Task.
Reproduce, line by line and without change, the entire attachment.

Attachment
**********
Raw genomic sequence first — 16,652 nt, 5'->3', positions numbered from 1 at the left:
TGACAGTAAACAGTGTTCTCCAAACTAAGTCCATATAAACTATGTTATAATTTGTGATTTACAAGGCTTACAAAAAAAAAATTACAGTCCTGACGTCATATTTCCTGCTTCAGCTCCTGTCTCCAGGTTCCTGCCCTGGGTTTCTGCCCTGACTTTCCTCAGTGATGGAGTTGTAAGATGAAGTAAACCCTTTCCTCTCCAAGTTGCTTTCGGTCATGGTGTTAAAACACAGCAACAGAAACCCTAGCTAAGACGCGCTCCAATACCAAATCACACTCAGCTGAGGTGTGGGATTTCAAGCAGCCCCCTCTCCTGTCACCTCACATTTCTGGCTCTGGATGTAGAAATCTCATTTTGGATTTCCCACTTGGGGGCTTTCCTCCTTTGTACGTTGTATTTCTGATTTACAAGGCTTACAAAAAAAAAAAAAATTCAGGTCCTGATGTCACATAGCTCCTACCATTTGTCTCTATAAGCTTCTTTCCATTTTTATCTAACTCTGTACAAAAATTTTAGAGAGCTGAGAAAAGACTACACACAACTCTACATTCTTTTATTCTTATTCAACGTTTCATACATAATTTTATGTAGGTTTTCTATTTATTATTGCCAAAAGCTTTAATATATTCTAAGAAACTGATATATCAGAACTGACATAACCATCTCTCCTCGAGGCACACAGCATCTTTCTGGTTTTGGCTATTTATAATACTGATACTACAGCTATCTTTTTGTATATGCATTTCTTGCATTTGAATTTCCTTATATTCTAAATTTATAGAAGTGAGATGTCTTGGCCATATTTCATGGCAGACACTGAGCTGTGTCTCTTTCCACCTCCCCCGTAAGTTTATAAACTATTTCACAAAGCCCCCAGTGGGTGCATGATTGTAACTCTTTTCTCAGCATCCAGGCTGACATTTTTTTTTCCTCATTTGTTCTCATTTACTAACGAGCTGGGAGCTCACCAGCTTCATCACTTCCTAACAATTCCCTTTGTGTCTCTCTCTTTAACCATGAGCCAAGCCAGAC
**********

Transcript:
Raw genomic sequence first — 16,652 nt, 5'->3', positions numbered from 1 at the left:
TGACAGTAAACAGTGTTCTCCAAACTAAGTCCATATAAACTATGTTATAATTTGTGATTTACAAGGCTTACAAAAAAAAAATTACAGTCCTGACGTCATATTTCCTGCTTCAGCTCCTGTCTCCAGGTTCCTGCCCTGGGTTTCTGCCCTGACTTTCCTCAGTGATGGAGTTGTAAGATGAAGTAAACCCTTTCCTCTCCAAGTTGCTTTCGGTCATGGTGTTAAAACACAGCAACAGAAACCCTAGCTAAGACGCGCTCCAATACCAAATCACACTCAGCTGAGGTGTGGGATTTCAAGCAGCCCCCTCTCCTGTCACCTCACATTTCTGGCTCTGGATGTAGAAATCTCATTTTGGATTTCCCACTTGGGGGCTTTCCTCCTTTGTACGTTGTATTTCTGATTTACAAGGCTTACAAAAAAAAAAAAAATTCAGGTCCTGATGTCACATAGCTCCTACCATTTGTCTCTATAAGCTTCTTTCCATTTTTATCTAACTCTGTACAAAAATTTTAGAGAGCTGAGAAAAGACTACACACAACTCTACATTCTTTTATTCTTATTCAACGTTTCATACATAATTTTATGTAGGTTTTCTATTTATTATTGCCAAAAGCTTTAATATATTCTAAGAAACTGATATATCAGAACTGACATAACCATCTCTCCTCGAGGCACACAGCATCTTTCTGGTTTTGGCTATTTATAATACTGATACTACAGCTATCTTTTTGTATATGCATTTCTTGCATTTGAATTTCCTTATATTCTAAATTTATAGAAGTGAGATGTCTTGGCCATATTTCATGGCAGACACTGAGCTGTGTCTCTTTCCACCTCCCCCGTAAGTTTATAAACTATTTCACAAAGCCCCCAGTGGGTGCATGATTGTAACTCTTTTCTCAGCATCCAGGCTGACATTTTTTTTTCCTCATTTGTTCTCATTTACTAACGAGCTGGGAGCTCACCAGCTTCATCACTTCCTAACAATTCCCTTTGTGTCTCTCTCTTTAACCATGAGCCAAGCCAGAC